Experts believe the cracks were created by rupturing of the brittle lunar crust as the Moon shrinks due to its interior cooling.
Cracks in the surface of the Moon suggest that our nearest neighbour in space is getting smaller. Like a deflating balloon, the satellite is contracting as its interior cools, scientists believe.
The discovery was made after a probe captured images of unusual fault lines called ‘lobate scarps’ in the lunar highlands.
Similar cracks were first seen in photos taken near the Moon’s equator by the Apollo astronauts.
Fourteen new lobate scarps have now been identified by the Lunar Reconnaissance Orbiter spacecraft, researchers reported in the journal Science.
They were found mainly in the highlands, showing that the lines are globally distributed.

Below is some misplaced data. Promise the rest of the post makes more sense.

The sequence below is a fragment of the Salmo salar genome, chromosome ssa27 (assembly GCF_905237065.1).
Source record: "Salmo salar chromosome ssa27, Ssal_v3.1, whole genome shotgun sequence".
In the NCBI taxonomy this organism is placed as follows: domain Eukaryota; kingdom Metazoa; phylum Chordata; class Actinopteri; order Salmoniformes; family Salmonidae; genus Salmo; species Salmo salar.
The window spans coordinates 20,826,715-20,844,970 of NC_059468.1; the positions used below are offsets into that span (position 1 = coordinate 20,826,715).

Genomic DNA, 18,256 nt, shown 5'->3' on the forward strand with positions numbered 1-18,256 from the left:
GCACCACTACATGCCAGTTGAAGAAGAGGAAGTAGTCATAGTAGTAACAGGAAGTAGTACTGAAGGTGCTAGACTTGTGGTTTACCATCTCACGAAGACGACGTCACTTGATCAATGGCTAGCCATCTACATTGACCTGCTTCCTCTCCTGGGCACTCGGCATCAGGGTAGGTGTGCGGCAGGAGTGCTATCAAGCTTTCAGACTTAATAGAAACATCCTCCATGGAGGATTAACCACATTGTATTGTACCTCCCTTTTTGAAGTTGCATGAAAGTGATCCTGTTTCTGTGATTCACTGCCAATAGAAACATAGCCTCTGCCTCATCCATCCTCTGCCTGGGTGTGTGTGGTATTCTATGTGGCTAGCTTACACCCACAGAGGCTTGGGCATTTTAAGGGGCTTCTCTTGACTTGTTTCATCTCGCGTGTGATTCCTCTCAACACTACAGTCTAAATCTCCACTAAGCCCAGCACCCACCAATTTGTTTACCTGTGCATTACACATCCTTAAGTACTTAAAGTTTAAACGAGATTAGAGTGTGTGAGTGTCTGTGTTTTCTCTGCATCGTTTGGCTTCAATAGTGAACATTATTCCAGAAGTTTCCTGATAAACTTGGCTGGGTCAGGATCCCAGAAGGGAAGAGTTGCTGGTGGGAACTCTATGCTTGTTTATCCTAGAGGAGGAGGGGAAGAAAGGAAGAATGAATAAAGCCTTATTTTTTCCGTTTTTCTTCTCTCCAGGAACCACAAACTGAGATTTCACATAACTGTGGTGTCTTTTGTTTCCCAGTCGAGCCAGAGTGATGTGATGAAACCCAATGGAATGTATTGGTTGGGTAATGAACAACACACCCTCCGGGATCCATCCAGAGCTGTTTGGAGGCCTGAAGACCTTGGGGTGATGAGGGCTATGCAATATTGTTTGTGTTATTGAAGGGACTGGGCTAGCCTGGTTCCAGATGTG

The unusual lobate scarps have been found in the lunar highlands by Nasa’s Lunar Reconnaissance Orbiter.
Experts believe the cracks were created by rupturing of the brittle lunar crust as the Moon shrank – a process that appears to be geologically recent.
‘One of the remarkable aspects of the lunar scarps is their apparent young age,’ said Dr Thomas Watters, from the Smithsonian Institution in Washington DC.
‘Relatively young, globally distributed thrust faults show recent contraction of the whole Moon, likely due to cooling of the lunar interior.
‘The amount of contraction is estimated to be about 100 metres in the recent past.’
The Lee-Lincoln fault scarp, just west of the Apollo 17 landing site from 1972 (arrow) on the Moon.
During the Apollo space missions in the 1970s, astronauts detected a number of moonquakes – and Dr Watters now believes it is possible they emanated from the newly discovered faults.
Lobate scarps have also been found on other planets in our solar system, including Mercury, where they are much larger.
Dr Watters added: ‘Lobate scarps on Mercury can be over a mile high and run for hundreds of miles
Via Daily Mail